Polyurethene coatingWhen looking for quality industrial coatings, it is not unusual to hear about urethane or polyurethane coatings. They are common when discussing flooring systems for the most intensive applications. Their chemical properties make them more resilient and easier to maintain than epoxy flooring, which itself is usually looked at as an upgrade from concrete floors.

The name can be a very confusing part of differentiating between these coatings.

To understand why they are called what they are, it’s helpful to know a bit about their composition. Polyurethane is an organic plastic polymer material where units are linked together with carbamates. It can be rigid or flexible. For flooring, the dense bonds combine strength with a level of flexibility.

Within each chemical grouping are multiple urethane units – that is, many (“poly”) urethane.

A Definitive Answer to “Urethane” Versus “Polyurethane”

The answer, although not intuitive, is a simple one: Urethane and polyurethane are the same thing.

Different vendors may say “urethane” or “polyurethane” exclusively, or they may use the two terms interchangeably. This can be confusing at first, especially when a company has an interest in using both terms to make itself more visible in online searches. However, any confusion is not intentional.

One reason both urethane and polyurethane are used is that different products are marketed to different industries over time. In addition to coating and flooring systems, polyurethane products are used for building insulation, refrigeration unit insulation, furniture cushioning, and car parts.

You might even have polyurethane products in your mattress, shoes, or gym clothes!

Polyurethanes were invented in the 1930s and have been in wide use since the 1950s, where they began to appear in products like adhesives, elastomers, rigid foams, and cushioning foams. Many of today’s coating products were first conceived around that time, and have only gotten better since.

Polyurethane Coatings in Industrial Workplaces

For industrial enterprises, polyurethane is most frequently seen in the form of coatings and adhesives. The coatings have a characteristic curing period, enabling them to harden over the course of a few hours. Once fully cured, they offer remarkable durability, adding significantly to the strength of concrete.

Polyurethane is modern, sustainable, and durable. Although it represents a greater upfront investment than epoxy flooring, the long-term performance of polyurethane can offset these costs. When applied correctly by trained professionals, polyurethane may last twice as long as an epoxy flooring.

Polyurethane coatings have many protective uses.

They defend substrates against:

  • Corrosion

  • Weathering

  • Abrasion

  • Shock

  • Heat

  • Contamination

Performance Qualities of Polyurethane Coatings Compared to Epoxy

Polyurethane is highly customizable, with glossy, opaque, or transparent finishes. Although it may appear visually similar to epoxy, there are several key differences. Understanding these is important in determining whether polyurethane is a good fit for your facility.

Some major differences between polyurethane and epoxy include:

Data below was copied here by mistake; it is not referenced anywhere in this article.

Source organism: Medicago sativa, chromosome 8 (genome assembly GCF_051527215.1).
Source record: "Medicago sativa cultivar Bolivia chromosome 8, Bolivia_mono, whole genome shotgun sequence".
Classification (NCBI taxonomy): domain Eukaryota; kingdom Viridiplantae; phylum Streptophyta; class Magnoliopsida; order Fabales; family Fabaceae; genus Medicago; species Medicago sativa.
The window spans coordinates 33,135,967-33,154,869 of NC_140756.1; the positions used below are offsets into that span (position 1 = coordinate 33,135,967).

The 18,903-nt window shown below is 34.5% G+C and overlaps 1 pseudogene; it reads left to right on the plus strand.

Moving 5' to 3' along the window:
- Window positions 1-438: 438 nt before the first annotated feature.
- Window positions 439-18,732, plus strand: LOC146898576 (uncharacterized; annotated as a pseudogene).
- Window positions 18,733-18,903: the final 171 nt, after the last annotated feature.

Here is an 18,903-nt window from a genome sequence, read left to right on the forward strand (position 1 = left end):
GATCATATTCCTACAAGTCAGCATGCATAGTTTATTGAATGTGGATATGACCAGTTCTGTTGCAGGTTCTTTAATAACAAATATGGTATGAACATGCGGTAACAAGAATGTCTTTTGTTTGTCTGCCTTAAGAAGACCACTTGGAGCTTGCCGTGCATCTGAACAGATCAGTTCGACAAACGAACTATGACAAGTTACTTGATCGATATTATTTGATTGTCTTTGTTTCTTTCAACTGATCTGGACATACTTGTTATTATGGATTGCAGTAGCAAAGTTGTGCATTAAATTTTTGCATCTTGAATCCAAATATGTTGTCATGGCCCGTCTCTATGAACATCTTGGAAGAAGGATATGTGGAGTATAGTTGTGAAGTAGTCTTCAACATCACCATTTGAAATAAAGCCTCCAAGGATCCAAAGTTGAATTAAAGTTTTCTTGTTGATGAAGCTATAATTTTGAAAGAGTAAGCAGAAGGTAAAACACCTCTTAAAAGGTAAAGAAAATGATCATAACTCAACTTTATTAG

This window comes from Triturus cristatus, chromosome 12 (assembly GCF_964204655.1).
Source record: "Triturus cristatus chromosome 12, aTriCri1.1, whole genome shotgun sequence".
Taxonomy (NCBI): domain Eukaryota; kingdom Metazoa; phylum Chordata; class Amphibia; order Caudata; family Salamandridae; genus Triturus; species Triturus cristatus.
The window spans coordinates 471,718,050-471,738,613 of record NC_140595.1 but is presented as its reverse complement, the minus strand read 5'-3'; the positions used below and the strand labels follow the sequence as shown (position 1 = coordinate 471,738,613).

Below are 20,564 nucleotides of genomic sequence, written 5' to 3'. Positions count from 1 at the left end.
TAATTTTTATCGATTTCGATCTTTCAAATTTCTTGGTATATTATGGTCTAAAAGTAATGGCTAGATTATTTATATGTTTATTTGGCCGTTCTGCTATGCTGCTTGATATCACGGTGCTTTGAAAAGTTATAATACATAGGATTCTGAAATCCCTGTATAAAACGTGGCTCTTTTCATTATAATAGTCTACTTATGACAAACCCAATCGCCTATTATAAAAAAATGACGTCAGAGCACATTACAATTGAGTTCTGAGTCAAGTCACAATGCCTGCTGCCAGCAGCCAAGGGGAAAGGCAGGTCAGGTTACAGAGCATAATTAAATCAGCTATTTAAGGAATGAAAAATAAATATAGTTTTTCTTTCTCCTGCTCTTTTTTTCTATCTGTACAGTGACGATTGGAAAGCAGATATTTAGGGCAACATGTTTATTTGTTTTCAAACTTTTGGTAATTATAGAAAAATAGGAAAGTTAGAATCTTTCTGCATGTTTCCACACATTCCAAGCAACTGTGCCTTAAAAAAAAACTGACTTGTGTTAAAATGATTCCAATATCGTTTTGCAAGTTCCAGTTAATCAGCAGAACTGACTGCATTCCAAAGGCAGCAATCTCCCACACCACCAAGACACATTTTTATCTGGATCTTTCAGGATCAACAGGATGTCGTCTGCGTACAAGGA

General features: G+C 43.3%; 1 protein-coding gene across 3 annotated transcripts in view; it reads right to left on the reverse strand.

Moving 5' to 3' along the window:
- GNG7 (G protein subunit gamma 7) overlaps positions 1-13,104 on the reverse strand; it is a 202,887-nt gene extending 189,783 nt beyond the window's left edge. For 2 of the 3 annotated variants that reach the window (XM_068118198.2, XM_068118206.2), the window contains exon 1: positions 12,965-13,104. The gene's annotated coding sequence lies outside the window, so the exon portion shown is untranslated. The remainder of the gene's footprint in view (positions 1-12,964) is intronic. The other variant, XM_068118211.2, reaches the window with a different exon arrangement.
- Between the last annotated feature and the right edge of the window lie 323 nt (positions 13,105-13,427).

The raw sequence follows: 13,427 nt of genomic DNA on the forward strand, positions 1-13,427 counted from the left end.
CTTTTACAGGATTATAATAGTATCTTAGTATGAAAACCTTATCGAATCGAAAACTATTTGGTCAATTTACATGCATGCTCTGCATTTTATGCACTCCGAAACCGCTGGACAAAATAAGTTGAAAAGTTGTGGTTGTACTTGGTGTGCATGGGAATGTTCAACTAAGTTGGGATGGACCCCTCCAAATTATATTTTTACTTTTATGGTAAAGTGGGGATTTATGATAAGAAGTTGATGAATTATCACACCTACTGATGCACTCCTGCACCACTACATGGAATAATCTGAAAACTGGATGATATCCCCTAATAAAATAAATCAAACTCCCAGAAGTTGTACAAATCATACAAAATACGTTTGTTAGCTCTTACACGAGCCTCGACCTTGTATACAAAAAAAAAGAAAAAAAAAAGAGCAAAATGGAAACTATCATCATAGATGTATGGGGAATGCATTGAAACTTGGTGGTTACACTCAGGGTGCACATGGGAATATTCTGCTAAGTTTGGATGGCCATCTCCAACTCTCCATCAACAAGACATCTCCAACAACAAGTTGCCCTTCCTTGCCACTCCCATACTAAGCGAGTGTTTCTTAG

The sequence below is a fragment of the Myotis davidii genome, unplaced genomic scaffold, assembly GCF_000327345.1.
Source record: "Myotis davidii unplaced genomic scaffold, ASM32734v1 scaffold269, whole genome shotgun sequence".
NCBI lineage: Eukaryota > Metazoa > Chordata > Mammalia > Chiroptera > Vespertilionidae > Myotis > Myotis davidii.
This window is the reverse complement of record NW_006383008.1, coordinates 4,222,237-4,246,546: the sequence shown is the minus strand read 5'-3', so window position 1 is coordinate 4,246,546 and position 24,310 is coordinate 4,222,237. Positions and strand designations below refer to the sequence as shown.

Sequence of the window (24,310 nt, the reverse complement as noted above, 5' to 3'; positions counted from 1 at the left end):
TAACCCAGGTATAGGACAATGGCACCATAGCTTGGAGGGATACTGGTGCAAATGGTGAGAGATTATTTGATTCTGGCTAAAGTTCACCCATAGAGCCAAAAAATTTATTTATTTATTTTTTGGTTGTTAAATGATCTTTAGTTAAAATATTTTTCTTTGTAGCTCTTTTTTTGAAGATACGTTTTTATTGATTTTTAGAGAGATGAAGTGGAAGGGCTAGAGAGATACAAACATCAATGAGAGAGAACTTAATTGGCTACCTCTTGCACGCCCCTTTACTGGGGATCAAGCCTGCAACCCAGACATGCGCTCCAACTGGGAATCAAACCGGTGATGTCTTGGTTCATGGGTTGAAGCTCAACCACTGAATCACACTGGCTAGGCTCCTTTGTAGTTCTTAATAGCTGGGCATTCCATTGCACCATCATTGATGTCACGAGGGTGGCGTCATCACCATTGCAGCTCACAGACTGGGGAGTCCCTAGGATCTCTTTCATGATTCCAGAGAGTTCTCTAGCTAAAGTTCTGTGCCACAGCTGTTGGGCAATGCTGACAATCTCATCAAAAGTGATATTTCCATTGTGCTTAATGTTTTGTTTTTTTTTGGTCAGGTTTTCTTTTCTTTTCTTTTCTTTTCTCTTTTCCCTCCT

1. Elasticity

Most polyurethane coatings are designed to be softer and more flexible than epoxy, without sacrificing the chemical strength industrial workplaces need. With slightly more “give,” polyurethane stands up more effectively to high volumes of pedestrian traffic.

2. Abrasion Resistance

Polyurethane is highly resistant to abrasion, dents, scratches, chipping, and cracking. Like epoxy, it provides a dense and tight anti-moisture seal to the substrate, granting greater longevity to the underlying material. It is also easy to clean and does not readily absorb stains.

3. Extreme Temperatures

The chemical configuration of polyurethane makes it a great selection for extreme heat or cold. Heat tolerance of 200 degrees Fahrenheit is not unusual, and high heat variants are also available. It can also maintain its shape and chemical properties in temperatures below 30 degrees Fahrenheit.

4. Food Handling and Bacterial Resistance

Polyurethane coatings are commonly used in sensitive industries like dairy and meat processing since they are very easy to clean and cannot readily be colonized by microbes. Combined with an antimicrobial coating, polyurethane can be part of a strategy to reduce the risk of foodborne illness.

Whether You Call it Urethane or Polyurethane, It’s a High-Quality Coating Choice

The polyurethane category is distinguished by a diverse array of products intended for virtually any kind of substrate you can name. There are coatings for indoor and outdoor use. These are all united by their exceptional quality at the cost of higher upfront investment and longer application times.

Polyurethane may not be necessary for all environments. On the other hand, there are applications for which nothing less will do. To get the most benefit from urethane or polyurethane coatings, be sure you are partnering with painting contractors who understand how to make it work best in your situation.

No matter what you call it, polyurethane represents the top of the line in industrial and commercial coatings. With basic maintenance, you’ll be able to rely on coated surfaces with confidence for years. It really is as simple as that.

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